Latest figures from a spam report by Kaspersky Lab reveal that spammers stepped up their activity in February 2013. Figures show that the proportion of spam in email traffic grew by nearly 13 percentage points and averaged 71 percent for the month – that is higher than the average for January and the last three months of 2012.

Italy was targetted most by malicious emails in February; their share of mail anti-virus detections grew by 9.4 percentage points and averaged 14.4 percent. In doing so, Italy raced ahead of long-term leader, the US.

In an interesting revelation, Kaspersky Lab said that Google is quite popular with fraudsters. Apparently, in February they launched a mass mailing using the Google name, notifying users that their resume was under consideration. To avoid any confusion, the recipient was encouraged to open the attached file to check their resume was correct. The attachment was a zip archive with malware designed to steal passwords and other confidential data on the user’s computer.

Getting rid of the riff-raff email

Higher activity last month

Fake notifications from different financial organisations are one the most popular tools for malware distribution via email, the report found. This trick was especially popular in Italy where spammers often utilised Trojan-Banker.HTML.Agent.p, which came second in February’s top 10 malicious programs spread via email. This trojan appears in the form of an HTML page imitating registration forms of well-known banks or e-pay systems that are used by phishers to steal users’ credentials for online banking systems.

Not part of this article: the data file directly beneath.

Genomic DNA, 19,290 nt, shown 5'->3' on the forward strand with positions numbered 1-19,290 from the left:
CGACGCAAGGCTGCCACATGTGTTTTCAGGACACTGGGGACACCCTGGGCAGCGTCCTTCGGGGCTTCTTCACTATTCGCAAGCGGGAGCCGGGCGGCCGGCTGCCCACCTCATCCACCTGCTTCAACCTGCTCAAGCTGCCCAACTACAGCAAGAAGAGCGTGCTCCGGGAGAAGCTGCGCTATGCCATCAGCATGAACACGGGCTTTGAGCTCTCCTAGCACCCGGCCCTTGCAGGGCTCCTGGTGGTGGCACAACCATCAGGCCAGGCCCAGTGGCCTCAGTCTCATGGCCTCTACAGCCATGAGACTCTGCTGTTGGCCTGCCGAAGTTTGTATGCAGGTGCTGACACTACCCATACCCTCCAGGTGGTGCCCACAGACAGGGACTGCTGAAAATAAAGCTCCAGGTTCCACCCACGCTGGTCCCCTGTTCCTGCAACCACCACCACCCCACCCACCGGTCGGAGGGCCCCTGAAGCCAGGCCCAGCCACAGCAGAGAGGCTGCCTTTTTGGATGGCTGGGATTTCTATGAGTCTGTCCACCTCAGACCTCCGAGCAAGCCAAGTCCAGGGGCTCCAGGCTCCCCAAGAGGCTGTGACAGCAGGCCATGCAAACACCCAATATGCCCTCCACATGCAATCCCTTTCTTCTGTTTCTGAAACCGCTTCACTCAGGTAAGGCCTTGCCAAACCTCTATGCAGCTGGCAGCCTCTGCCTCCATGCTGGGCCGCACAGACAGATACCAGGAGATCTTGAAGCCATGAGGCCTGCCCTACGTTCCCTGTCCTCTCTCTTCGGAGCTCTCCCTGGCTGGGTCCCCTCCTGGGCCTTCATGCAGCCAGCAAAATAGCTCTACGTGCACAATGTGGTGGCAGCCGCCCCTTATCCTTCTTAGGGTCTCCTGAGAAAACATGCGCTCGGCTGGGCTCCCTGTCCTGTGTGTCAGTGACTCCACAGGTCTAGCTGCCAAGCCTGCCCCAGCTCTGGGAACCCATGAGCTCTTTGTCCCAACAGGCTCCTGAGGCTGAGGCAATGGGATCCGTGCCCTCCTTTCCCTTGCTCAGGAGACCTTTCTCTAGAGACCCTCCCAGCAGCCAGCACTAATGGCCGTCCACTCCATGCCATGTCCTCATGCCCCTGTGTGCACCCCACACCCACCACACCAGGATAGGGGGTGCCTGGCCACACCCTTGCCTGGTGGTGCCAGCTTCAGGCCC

There were major shifts in the geographical distribution of spam flows. In February, South Korea was the main source of spam sent to European users: the volume of junk email originating from that country grew 27.7 percentage points and averaged 50.9 percent. Last month’s leader China (3 percent) fell to 6th place in February with a considerable drop of 36.6 percentage points. Such significant changes in the share of spam produced by these two countries may be due to the fact that a group of spammers started distributing from a different botnet.

In February, US topped the rating of the leading sources of spam worldwide. The amount of spam sent from China reduced by half, resulting in a drop to second place. As was the case in January, South Korea came third.

“Such a dramatic increase in the amount of spam in February hardly marks the beginning of a new trend. It was most probably caused by a decline in the share of junk email during the January holidays when many of the computers used in botnets to distribute spam were turned off. Moreover, the proportion of unsolicited messages in February was still slightly lower when compared with the average for the whole of 2012. In any case, we don’t expect any more dramatic changes in the near future,” said Darya Gudkova, Head of Content Analysis & Research, Kaspersky Lab. “Of special concern right now is the fact that the majority of malicious attachments in spam are programs designed to steal users’ credentials for online banking systems. They appear in the form of HTML pages imitating registration forms. Users should be especially careful with such emails and the attachments should not be opened; online banking pages should only be accessed via a browser.”

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